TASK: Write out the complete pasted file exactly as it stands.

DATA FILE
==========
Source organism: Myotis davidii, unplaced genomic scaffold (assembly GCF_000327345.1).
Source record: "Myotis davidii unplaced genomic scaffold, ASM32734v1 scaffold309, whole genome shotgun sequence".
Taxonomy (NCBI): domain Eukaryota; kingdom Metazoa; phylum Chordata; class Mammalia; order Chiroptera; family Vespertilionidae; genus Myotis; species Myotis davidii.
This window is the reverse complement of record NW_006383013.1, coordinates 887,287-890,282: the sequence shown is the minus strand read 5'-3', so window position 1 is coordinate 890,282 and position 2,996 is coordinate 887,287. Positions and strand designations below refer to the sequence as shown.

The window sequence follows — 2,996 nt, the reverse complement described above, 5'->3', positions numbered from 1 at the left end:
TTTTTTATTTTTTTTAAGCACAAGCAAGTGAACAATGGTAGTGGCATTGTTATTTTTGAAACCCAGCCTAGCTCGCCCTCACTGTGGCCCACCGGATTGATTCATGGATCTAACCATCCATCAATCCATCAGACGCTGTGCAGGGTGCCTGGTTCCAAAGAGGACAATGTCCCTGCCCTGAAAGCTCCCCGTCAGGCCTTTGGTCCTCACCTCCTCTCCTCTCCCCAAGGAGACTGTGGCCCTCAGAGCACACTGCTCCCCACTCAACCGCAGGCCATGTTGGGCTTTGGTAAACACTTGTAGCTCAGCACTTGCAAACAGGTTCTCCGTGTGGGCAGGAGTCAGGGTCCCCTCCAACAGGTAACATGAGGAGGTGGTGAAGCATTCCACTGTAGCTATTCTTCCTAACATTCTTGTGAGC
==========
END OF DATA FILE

Source organism: Myotis davidii, unplaced genomic scaffold (assembly GCF_000327345.1).
Source record: "Myotis davidii unplaced genomic scaffold, ASM32734v1 scaffold309, whole genome shotgun sequence".
Taxonomy (NCBI): domain Eukaryota; kingdom Metazoa; phylum Chordata; class Mammalia; order Chiroptera; family Vespertilionidae; genus Myotis; species Myotis davidii.
This window is the reverse complement of record NW_006383013.1, coordinates 887,287-890,282: the sequence shown is the minus strand read 5'-3', so window position 1 is coordinate 890,282 and position 2,996 is coordinate 887,287. Positions and strand designations below refer to the sequence as shown.

The window sequence follows — 2,996 nt, the reverse complement described above, 5'->3', positions numbered from 1 at the left end:
TTTTTTATTTTTTTTAAGCACAAGCAAGTGAACAATGGTAGTGGCATTGTTATTTTTGAAACCCAGCCTAGCTCGCCCTCACTGTGGCCCACCGGATTGATTCATGGATCTAACCATCCATCAATCCATCAGACGCTGTGCAGGGTGCCTGGTTCCAAAGAGGACAATGTCCCTGCCCTGAAAGCTCCCCGTCAGGCCTTTGGTCCTCACCTCCTCTCCTCTCCCCAAGGAGACTGTGGCCCTCAGAGCACACTGCTCCCCACTCAACCGCAGGCCATGTTGGGCTTTGGTAAACACTTGTAGCTCAGCACTTGCAAACAGGTTCTCCGTGTGGGCAGGAGTCAGGGTCCCCTCCAACAGGTAACATGAGGAGGTGGTGAAGCATTCCACTGTAGCTATTCTTCCTAACATTCTTGTGAGC